Finally, according to a particularly simple embodiment of the invention, cooling ribs are provided on the shell of the transducer housing proper. This embodiment of the invention which is particularly useful in connection with air-cooled internal combustion engine requires the transducer housing to consist of a material of outstanding heat conductivity.
Further details of the invention will appear from the following description of several embodiments of the invention with reference to the accompanying drawings in which:
FIG. 1 shows an axial cross-sectional view of essential elements of a measuring instrument according to the invention,
FIG. 2 a horizontal cross-sectional view of the embodiment illustrated in FIG. 1 on line IIII,
FIG. 3 an axial cross-sectional view of another embodiment of the invention,
FIG. 4 an axial cross-sectional view of yet another embodiment of the invention as used for measurements in connection with water-cooled internal combustion engines, and
FIG. 5 a measuring device according to the invention of simplified design.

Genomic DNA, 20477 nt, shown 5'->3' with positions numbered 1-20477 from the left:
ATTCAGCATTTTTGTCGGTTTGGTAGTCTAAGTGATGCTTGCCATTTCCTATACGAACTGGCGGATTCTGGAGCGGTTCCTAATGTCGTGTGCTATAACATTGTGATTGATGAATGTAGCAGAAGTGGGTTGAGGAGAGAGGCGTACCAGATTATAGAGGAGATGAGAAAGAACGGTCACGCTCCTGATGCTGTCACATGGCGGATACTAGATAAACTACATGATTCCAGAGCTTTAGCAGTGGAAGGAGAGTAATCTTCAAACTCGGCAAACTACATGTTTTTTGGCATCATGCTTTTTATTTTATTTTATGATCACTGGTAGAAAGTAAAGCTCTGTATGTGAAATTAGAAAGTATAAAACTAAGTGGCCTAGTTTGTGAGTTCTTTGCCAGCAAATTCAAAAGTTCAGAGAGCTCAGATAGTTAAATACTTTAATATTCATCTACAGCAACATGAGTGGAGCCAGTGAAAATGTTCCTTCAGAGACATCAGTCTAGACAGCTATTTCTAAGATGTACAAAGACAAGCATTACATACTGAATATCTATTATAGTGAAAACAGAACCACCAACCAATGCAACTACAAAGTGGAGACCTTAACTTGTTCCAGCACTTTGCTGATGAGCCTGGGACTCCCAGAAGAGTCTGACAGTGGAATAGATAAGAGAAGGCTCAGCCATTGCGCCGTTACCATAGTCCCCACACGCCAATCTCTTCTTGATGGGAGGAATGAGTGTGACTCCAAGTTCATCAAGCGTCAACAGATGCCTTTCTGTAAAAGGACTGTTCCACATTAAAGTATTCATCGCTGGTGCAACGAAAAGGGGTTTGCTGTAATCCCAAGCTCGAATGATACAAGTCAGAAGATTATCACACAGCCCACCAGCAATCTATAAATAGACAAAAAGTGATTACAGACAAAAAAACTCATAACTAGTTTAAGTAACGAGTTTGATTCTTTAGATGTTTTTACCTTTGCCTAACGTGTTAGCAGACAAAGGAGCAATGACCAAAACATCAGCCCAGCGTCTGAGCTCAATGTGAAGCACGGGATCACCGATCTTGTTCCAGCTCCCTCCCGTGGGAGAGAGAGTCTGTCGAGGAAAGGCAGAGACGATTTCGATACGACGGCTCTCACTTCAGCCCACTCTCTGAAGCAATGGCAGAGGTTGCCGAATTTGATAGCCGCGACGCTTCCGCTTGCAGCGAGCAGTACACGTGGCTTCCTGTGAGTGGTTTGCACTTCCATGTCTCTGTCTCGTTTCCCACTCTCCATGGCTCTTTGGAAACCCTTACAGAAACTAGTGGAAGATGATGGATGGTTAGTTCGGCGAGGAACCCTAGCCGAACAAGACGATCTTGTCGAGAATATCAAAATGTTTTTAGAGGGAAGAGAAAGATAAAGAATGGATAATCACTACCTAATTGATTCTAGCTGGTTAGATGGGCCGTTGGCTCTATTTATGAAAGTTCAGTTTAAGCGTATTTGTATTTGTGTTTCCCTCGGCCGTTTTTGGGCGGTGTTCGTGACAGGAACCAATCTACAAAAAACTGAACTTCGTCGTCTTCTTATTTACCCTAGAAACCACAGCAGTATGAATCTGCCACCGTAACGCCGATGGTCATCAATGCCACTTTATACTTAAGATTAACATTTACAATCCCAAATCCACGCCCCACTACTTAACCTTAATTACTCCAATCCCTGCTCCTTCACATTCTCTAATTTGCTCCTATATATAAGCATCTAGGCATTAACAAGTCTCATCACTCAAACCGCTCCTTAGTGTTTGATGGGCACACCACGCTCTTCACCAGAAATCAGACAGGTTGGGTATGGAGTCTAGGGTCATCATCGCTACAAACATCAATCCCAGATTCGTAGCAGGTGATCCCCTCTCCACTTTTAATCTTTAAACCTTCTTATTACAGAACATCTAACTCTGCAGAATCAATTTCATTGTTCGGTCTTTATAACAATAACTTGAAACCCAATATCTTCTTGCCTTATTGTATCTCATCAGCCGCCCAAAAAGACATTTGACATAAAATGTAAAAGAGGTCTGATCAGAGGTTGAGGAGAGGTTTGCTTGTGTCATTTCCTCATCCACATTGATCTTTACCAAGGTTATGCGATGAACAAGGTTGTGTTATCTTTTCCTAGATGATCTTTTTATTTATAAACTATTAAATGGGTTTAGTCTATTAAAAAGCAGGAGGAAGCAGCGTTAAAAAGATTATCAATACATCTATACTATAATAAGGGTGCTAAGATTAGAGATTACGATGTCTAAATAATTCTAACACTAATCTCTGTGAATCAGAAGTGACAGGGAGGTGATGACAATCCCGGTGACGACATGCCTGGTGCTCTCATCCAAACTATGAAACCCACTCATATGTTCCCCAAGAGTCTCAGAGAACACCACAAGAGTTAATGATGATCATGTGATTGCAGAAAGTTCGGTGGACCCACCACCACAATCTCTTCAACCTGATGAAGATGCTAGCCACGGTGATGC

The embodiments of the invention illustrated in the drawings refer to the application of the invention to piezoelectric pressure measurements of hot media only. The wall 1 of the cylinder-head bottom of an internal combustion engine, the inner surface of which is impinged upon by the pressure to be measured, is provided with a through receiving bore 2 with a female thread 3.
In the embodiment of the invention shown in FIGS. 1 and 2 a necked-down cylindrical cooling sleeve 4 of a heat-conducting material, such as aluminum, copper or a copper-beryllium alloy is screwed into the female thread 3. The portion of the cooling sleeve 4 protruding over and above the wall 1 of the object to be measured carries cooling ribs 5 on its circumference. A gasket 6 adjoining a shoulder of the cooling sleeve 4 serves to seal the measuring point off against the outside.
On the side facing away from the measuring point the cooling sleeve 4 is provided with a stepped-down central blind-end bore 8 presenting a female thread 7 receiving the piezoelectric transducer 9. From the blind-end bore 8 a number of parallel connecting bores 10 extend in the direction of the measuring point. Between the front end of the transducer 9 facing the measuring point and a corresponding shoulder of the blind-end bore 8 a gasket 11 is provided. To the terminal head 12 of the transducer 9 the measuring line 14 leading to the charge amplifier (not shown) is connected in a manner known per se by means of a cap screw 13.